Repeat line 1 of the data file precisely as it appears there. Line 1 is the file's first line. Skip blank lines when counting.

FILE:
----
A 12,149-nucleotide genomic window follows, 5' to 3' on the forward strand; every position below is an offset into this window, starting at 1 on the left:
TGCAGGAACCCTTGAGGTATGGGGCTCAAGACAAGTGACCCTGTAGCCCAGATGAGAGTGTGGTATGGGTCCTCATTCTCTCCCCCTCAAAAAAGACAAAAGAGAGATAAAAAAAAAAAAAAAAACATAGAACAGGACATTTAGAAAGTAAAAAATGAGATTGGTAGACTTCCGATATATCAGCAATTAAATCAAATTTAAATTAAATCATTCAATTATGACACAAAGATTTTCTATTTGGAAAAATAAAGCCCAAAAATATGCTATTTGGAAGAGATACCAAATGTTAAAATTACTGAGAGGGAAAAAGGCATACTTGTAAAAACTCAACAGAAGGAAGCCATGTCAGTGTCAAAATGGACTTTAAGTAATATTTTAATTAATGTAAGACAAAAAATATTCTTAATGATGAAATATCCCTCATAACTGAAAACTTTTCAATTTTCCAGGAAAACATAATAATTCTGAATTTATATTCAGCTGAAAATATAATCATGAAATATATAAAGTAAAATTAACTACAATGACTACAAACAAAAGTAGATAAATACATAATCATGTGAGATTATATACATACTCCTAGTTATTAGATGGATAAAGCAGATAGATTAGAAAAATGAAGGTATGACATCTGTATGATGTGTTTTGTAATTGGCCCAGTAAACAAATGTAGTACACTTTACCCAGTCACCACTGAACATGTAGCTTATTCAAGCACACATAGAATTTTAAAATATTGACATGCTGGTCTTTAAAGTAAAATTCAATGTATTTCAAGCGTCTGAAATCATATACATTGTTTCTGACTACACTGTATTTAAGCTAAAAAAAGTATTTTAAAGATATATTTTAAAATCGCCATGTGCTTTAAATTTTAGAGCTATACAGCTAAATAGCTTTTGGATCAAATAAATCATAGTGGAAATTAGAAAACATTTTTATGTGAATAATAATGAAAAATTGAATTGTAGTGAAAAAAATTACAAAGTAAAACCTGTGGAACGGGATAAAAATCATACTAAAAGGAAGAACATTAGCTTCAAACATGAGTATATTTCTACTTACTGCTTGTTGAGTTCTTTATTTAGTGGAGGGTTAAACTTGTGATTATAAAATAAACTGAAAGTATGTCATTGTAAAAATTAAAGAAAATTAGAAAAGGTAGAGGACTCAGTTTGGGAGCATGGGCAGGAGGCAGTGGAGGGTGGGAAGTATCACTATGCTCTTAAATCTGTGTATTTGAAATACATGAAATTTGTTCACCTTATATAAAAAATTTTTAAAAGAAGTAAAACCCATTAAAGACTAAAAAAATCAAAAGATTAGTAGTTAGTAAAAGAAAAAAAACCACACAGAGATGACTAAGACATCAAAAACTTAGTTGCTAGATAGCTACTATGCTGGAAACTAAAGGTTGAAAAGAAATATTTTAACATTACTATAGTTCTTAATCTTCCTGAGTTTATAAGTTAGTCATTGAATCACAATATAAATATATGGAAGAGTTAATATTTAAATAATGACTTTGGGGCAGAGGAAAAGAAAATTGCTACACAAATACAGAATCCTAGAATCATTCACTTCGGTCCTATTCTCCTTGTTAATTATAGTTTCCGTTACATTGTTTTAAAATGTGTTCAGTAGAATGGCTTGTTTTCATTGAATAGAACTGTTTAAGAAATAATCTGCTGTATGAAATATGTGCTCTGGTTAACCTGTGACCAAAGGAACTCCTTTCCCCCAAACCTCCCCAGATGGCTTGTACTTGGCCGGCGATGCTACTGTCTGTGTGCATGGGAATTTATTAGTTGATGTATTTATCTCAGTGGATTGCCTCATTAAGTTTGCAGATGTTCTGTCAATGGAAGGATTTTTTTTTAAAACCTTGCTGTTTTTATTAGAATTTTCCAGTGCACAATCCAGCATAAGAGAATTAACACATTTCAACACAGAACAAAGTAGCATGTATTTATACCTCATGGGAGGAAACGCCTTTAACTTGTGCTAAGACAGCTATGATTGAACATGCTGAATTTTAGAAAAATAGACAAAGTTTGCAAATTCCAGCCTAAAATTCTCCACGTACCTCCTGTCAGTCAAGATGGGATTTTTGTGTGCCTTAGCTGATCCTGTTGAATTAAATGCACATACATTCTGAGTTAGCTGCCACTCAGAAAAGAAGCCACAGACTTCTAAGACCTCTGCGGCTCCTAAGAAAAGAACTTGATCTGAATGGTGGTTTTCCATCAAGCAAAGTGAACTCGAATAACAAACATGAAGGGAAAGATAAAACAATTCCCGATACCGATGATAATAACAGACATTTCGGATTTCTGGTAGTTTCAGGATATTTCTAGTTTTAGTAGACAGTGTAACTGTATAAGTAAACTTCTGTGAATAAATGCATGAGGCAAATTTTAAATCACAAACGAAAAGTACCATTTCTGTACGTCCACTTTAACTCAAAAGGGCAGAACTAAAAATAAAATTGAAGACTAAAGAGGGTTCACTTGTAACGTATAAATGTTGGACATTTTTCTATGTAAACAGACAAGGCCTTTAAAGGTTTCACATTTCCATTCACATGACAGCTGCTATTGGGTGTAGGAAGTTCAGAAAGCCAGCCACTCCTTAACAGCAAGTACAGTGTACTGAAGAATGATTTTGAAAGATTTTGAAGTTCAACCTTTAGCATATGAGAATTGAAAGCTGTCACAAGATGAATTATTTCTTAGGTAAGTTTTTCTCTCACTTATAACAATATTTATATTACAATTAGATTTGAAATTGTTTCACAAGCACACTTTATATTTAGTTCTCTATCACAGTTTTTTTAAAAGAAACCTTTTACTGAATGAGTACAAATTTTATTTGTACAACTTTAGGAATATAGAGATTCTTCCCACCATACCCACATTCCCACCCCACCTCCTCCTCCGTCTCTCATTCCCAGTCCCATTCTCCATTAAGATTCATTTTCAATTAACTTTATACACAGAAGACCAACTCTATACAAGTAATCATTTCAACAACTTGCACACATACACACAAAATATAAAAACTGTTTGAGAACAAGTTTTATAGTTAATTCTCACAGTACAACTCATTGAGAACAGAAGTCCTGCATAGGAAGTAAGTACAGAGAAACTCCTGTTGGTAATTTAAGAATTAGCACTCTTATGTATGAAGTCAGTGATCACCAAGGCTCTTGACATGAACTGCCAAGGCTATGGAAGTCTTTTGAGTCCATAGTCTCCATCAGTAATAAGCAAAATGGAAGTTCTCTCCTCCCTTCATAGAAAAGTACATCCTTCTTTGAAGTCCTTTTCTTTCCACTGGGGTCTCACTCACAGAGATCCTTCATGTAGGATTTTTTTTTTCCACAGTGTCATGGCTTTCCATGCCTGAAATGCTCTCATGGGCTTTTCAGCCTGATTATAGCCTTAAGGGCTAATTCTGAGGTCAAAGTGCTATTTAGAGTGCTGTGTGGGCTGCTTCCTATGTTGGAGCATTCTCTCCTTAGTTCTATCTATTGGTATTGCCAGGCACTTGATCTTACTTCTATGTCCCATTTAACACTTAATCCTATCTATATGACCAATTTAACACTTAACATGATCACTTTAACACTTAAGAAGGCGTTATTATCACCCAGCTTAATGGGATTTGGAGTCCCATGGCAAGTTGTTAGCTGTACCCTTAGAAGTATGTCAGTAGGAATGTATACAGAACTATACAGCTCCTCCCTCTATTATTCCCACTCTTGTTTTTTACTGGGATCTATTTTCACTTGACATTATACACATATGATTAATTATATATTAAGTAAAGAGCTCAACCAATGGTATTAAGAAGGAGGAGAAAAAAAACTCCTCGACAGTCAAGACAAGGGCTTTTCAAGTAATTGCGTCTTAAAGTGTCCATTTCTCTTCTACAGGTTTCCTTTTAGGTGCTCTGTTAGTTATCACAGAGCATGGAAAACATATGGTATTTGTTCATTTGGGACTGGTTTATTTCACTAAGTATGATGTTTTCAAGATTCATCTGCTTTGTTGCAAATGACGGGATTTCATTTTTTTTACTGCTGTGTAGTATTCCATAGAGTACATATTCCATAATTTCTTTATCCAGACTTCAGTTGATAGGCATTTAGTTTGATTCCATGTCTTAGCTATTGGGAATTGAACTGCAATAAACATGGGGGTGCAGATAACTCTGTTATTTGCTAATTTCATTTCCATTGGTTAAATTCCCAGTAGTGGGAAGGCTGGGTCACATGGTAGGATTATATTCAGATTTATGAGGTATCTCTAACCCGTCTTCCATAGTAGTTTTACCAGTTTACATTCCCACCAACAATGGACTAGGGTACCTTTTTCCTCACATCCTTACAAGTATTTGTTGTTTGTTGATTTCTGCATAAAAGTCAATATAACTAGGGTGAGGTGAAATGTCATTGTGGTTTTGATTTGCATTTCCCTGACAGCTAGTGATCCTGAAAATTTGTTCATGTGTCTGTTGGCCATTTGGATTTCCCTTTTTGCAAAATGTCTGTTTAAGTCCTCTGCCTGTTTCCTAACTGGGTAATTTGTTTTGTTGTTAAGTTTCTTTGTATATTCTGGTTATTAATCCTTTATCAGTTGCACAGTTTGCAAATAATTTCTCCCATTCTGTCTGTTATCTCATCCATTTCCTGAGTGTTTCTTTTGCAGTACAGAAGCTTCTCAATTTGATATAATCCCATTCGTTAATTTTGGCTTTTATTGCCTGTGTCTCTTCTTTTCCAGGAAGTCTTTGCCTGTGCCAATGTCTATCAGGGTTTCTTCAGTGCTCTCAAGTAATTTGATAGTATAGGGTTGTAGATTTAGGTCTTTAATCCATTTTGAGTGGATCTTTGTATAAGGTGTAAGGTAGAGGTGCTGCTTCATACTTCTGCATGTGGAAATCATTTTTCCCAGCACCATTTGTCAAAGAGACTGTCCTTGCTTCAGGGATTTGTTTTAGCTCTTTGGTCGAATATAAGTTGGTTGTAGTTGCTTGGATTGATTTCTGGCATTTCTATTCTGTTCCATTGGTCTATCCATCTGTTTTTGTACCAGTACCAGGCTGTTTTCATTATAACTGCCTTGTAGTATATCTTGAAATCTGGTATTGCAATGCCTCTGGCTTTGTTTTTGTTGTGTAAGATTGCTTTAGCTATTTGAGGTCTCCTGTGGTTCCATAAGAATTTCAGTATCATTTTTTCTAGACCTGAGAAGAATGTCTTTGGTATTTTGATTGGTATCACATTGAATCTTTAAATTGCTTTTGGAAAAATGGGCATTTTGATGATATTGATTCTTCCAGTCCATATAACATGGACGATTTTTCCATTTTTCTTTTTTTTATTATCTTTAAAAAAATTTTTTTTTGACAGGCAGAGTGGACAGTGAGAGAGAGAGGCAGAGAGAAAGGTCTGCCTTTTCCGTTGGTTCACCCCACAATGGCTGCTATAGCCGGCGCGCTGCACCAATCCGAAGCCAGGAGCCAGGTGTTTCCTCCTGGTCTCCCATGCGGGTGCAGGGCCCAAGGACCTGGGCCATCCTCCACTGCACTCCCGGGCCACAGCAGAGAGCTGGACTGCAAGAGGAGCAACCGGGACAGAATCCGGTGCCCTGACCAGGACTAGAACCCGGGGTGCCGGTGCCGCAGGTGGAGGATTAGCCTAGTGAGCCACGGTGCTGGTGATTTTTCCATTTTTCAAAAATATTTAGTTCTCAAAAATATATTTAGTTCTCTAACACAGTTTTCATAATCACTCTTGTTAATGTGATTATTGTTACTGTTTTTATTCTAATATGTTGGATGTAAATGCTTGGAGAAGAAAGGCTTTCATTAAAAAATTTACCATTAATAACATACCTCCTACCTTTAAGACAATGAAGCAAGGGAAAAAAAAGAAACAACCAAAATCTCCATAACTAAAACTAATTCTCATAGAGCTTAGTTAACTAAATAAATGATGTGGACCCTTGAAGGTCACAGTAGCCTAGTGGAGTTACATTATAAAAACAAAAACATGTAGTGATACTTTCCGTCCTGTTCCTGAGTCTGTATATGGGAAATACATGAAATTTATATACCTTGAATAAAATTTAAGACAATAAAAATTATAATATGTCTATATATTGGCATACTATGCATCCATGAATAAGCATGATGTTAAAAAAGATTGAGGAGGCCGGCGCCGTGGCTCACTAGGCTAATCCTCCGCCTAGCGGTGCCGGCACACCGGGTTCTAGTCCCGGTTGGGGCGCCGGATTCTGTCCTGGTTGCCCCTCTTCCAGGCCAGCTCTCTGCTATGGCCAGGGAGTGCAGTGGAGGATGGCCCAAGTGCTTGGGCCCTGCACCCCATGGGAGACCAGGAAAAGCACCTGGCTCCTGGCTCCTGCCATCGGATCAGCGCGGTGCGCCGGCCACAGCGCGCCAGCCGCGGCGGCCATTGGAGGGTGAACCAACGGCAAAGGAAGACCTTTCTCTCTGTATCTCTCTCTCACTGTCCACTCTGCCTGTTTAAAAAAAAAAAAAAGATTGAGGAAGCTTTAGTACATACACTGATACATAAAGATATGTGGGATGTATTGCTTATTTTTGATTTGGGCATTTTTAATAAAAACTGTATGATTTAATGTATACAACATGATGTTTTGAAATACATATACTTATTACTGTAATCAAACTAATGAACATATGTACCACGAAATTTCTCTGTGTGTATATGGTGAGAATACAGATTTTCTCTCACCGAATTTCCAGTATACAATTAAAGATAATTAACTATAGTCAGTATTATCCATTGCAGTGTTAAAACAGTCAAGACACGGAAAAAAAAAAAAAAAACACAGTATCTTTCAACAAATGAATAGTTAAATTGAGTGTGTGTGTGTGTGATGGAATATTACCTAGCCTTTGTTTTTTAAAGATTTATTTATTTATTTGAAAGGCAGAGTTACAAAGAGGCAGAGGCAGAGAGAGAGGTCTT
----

A 12,149-nucleotide genomic window follows, 5' to 3' on the forward strand; every position below is an offset into this window, starting at 1 on the left: